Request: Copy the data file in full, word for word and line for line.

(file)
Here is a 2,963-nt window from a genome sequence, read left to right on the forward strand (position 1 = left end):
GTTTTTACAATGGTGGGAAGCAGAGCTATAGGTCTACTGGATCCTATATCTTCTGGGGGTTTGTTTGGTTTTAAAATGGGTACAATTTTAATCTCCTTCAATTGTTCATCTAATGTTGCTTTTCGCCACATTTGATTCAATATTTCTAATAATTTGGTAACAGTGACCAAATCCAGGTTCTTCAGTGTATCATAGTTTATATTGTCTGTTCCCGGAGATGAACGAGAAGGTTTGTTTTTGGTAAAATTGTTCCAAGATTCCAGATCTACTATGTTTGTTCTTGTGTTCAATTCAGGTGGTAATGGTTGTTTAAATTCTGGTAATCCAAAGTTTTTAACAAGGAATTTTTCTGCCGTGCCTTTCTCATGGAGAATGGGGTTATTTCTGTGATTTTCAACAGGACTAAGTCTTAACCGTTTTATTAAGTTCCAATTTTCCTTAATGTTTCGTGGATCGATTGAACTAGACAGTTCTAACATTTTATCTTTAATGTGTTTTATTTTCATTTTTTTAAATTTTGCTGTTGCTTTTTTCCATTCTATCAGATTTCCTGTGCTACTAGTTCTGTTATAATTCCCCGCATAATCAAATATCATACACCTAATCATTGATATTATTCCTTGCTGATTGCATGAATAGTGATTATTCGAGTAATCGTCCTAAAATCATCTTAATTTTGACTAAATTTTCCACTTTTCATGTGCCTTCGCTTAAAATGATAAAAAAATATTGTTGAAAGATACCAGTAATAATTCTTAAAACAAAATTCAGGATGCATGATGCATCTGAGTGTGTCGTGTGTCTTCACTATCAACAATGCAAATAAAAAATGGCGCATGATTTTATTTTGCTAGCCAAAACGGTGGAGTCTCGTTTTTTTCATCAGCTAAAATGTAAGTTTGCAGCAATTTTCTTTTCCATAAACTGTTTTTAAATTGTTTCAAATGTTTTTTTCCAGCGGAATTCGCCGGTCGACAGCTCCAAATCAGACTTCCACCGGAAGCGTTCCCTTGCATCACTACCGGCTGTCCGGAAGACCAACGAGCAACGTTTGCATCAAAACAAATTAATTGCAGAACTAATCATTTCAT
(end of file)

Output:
Here is a 2,963-nt window from a genome sequence, read left to right on the forward strand (position 1 = left end):
GTTTTTACAATGGTGGGAAGCAGAGCTATAGGTCTACTGGATCCTATATCTTCTGGGGGTTTGTTTGGTTTTAAAATGGGTACAATTTTAATCTCCTTCAATTGTTCATCTAATGTTGCTTTTCGCCACATTTGATTCAATATTTCTAATAATTTGGTAACAGTGACCAAATCCAGGTTCTTCAGTGTATCATAGTTTATATTGTCTGTTCCCGGAGATGAACGAGAAGGTTTGTTTTTGGTAAAATTGTTCCAAGATTCCAGATCTACTATGTTTGTTCTTGTGTTCAATTCAGGTGGTAATGGTTGTTTAAATTCTGGTAATCCAAAGTTTTTAACAAGGAATTTTTCTGCCGTGCCTTTCTCATGGAGAATGGGGTTATTTCTGTGATTTTCAACAGGACTAAGTCTTAACCGTTTTATTAAGTTCCAATTTTCCTTAATGTTTCGTGGATCGATTGAACTAGACAGTTCTAACATTTTATCTTTAATGTGTTTTATTTTCATTTTTTTAAATTTTGCTGTTGCTTTTTTCCATTCTATCAGATTTCCTGTGCTACTAGTTCTGTTATAATTCCCCGCATAATCAAATATCATACACCTAATCATTGATATTATTCCTTGCTGATTGCATGAATAGTGATTATTCGAGTAATCGTCCTAAAATCATCTTAATTTTGACTAAATTTTCCACTTTTCATGTGCCTTCGCTTAAAATGATAAAAAAATATTGTTGAAAGATACCAGTAATAATTCTTAAAACAAAATTCAGGATGCATGATGCATCTGAGTGTGTCGTGTGTCTTCACTATCAACAATGCAAATAAAAAATGGCGCATGATTTTATTTTGCTAGCCAAAACGGTGGAGTCTCGTTTTTTTCATCAGCTAAAATGTAAGTTTGCAGCAATTTTCTTTTCCATAAACTGTTTTTAAATTGTTTCAAATGTTTTTTTCCAGCGGAATTCGCCGGTCGACAGCTCCAAATCAGACTTCCACCGGAAGCGTTCCCTTGCATCACTACCGGCTGTCCGGAAGACCAACGAGCAACGTTTGCATCAAAACAAATTAATTGCAGAACTAATCATTTCAT